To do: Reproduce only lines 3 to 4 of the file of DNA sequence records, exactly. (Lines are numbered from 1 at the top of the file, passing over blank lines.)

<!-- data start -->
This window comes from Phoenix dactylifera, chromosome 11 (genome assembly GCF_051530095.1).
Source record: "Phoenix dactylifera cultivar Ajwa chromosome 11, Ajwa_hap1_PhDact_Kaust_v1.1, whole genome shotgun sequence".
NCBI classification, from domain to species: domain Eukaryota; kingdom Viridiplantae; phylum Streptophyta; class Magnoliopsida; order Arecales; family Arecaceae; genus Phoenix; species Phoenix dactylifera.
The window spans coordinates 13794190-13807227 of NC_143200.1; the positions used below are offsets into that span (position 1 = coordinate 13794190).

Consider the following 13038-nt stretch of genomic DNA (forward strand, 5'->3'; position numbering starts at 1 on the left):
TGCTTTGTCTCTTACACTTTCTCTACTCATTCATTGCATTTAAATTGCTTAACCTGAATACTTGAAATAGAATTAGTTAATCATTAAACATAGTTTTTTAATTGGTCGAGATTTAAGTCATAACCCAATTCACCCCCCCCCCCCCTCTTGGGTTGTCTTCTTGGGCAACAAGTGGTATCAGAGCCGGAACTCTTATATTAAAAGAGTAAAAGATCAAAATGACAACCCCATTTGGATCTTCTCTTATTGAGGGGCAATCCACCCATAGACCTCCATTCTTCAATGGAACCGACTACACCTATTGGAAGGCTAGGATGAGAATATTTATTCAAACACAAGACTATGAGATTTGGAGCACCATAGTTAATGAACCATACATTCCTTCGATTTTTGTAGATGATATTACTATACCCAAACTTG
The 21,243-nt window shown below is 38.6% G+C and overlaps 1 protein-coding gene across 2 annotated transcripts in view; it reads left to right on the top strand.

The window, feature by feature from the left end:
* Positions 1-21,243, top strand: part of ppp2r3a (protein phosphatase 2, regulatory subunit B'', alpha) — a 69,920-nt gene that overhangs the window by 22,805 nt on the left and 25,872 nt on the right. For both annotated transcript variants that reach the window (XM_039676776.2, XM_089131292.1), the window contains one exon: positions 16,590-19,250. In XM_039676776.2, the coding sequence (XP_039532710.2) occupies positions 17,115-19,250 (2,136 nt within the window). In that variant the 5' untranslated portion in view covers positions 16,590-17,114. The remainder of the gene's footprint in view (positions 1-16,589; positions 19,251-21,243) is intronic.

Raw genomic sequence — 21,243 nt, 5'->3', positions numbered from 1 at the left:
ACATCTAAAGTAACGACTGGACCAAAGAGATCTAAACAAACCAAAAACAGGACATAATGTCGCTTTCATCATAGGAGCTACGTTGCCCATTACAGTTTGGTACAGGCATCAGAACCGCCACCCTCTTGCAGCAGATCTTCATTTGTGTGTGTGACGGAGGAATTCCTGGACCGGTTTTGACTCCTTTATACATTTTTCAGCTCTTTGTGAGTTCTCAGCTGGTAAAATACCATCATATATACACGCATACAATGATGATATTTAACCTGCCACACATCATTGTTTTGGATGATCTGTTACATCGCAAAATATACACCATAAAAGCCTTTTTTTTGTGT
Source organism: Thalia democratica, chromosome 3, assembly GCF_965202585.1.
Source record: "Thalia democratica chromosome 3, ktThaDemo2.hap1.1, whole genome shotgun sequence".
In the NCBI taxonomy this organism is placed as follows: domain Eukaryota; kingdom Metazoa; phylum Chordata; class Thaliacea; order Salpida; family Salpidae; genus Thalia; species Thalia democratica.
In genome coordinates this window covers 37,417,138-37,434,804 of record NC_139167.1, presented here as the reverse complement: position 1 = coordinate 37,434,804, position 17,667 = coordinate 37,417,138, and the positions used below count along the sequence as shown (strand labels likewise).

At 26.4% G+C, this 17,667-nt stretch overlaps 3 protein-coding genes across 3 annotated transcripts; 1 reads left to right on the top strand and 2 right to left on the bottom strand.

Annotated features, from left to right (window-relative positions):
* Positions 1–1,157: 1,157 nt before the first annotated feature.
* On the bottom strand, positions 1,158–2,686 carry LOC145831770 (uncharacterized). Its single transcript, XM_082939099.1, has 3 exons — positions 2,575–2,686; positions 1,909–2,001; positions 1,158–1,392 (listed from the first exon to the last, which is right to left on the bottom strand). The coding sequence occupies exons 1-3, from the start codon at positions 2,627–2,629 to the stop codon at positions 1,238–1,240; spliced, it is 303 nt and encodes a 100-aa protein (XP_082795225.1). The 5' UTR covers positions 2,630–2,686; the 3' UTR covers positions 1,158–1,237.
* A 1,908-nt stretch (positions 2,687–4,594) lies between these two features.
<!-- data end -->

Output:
NCBI classification, from domain to species: domain Eukaryota; kingdom Viridiplantae; phylum Streptophyta; class Magnoliopsida; order Arecales; family Arecaceae; genus Phoenix; species Phoenix dactylifera.
The window spans coordinates 13794190-13807227 of NC_143200.1; the positions used below are offsets into that span (position 1 = coordinate 13794190).